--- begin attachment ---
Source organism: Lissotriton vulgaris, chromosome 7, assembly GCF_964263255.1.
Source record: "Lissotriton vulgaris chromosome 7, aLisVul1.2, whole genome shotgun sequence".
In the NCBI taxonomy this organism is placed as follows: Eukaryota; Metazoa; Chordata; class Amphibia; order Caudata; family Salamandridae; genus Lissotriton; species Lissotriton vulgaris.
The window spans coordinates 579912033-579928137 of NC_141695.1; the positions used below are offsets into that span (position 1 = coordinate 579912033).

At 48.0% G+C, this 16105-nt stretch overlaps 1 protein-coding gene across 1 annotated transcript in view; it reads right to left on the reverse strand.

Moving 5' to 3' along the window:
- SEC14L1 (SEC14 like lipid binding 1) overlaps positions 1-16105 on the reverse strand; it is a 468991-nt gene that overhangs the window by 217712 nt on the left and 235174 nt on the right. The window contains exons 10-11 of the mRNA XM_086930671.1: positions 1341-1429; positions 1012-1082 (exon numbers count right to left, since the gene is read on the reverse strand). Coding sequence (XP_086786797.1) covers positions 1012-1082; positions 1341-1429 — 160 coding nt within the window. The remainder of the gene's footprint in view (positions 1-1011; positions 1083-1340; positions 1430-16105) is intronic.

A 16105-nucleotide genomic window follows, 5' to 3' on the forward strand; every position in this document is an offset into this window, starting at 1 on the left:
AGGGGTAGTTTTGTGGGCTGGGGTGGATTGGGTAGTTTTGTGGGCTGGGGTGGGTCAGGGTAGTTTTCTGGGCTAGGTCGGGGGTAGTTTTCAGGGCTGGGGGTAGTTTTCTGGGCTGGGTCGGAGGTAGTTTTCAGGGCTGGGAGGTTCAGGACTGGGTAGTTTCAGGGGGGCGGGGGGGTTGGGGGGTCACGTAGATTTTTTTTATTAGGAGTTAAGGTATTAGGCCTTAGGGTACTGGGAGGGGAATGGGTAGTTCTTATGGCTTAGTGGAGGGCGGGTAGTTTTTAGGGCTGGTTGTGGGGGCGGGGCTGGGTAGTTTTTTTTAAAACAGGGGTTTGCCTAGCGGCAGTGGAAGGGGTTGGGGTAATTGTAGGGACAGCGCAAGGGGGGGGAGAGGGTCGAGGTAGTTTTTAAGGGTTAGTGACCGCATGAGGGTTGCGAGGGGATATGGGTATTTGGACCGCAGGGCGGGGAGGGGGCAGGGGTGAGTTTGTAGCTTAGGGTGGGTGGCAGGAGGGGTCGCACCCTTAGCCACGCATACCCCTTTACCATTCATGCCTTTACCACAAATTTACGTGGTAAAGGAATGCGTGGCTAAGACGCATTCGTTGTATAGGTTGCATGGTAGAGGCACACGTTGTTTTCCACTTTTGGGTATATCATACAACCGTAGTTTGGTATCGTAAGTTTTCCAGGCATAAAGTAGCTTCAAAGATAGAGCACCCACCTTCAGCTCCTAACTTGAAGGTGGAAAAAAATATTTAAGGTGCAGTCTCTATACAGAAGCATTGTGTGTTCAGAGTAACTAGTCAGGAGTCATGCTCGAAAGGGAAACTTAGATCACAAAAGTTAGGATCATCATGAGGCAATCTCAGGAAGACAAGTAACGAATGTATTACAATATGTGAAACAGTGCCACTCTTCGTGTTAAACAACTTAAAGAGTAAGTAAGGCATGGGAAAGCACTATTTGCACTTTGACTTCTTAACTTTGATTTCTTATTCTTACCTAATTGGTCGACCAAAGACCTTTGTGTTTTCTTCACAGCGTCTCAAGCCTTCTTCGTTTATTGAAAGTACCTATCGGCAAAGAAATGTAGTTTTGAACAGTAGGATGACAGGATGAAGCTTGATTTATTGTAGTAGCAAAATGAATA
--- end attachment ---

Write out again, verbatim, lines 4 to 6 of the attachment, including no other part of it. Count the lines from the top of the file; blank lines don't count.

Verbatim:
The window spans coordinates 579912033-579928137 of NC_141695.1; the positions used below are offsets into that span (position 1 = coordinate 579912033).

At 48.0% G+C, this 16105-nt stretch overlaps 1 protein-coding gene across 1 annotated transcript in view; it reads right to left on the reverse strand.

Moving 5' to 3' along the window: